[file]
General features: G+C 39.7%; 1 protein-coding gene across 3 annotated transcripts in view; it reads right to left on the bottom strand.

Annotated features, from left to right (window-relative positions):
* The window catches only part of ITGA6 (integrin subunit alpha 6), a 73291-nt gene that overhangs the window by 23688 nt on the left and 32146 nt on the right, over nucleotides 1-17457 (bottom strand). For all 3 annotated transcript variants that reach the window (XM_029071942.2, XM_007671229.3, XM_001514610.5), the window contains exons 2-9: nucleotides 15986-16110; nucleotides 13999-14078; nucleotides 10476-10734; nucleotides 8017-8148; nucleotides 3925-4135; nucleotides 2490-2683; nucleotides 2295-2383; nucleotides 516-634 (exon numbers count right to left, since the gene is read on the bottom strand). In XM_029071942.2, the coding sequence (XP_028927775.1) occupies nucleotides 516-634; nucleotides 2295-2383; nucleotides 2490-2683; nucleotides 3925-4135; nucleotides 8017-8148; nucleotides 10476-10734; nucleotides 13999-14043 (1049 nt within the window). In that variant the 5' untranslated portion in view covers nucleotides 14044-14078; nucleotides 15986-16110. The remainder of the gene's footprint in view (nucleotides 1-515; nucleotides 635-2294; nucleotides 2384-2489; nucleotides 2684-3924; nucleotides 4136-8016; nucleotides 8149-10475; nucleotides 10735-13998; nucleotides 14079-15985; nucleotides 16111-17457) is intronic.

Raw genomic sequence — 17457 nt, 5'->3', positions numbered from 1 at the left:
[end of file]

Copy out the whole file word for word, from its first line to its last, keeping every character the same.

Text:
General features: G+C 39.7%; 1 protein-coding gene across 3 annotated transcripts in view; it reads right to left on the bottom strand.

Annotated features, from left to right (window-relative positions):
* The window catches only part of ITGA6 (integrin subunit alpha 6), a 73291-nt gene that overhangs the window by 23688 nt on the left and 32146 nt on the right, over nucleotides 1-17457 (bottom strand). For all 3 annotated transcript variants that reach the window (XM_029071942.2, XM_007671229.3, XM_001514610.5), the window contains exons 2-9: nucleotides 15986-16110; nucleotides 13999-14078; nucleotides 10476-10734; nucleotides 8017-8148; nucleotides 3925-4135; nucleotides 2490-2683; nucleotides 2295-2383; nucleotides 516-634 (exon numbers count right to left, since the gene is read on the bottom strand). In XM_029071942.2, the coding sequence (XP_028927775.1) occupies nucleotides 516-634; nucleotides 2295-2383; nucleotides 2490-2683; nucleotides 3925-4135; nucleotides 8017-8148; nucleotides 10476-10734; nucleotides 13999-14043 (1049 nt within the window). In that variant the 5' untranslated portion in view covers nucleotides 14044-14078; nucleotides 15986-16110. The remainder of the gene's footprint in view (nucleotides 1-515; nucleotides 635-2294; nucleotides 2384-2489; nucleotides 2684-3924; nucleotides 4136-8016; nucleotides 8149-10475; nucleotides 10735-13998; nucleotides 14079-15985; nucleotides 16111-17457) is intronic.

Raw genomic sequence — 17457 nt, 5'->3', positions numbered from 1 at the left: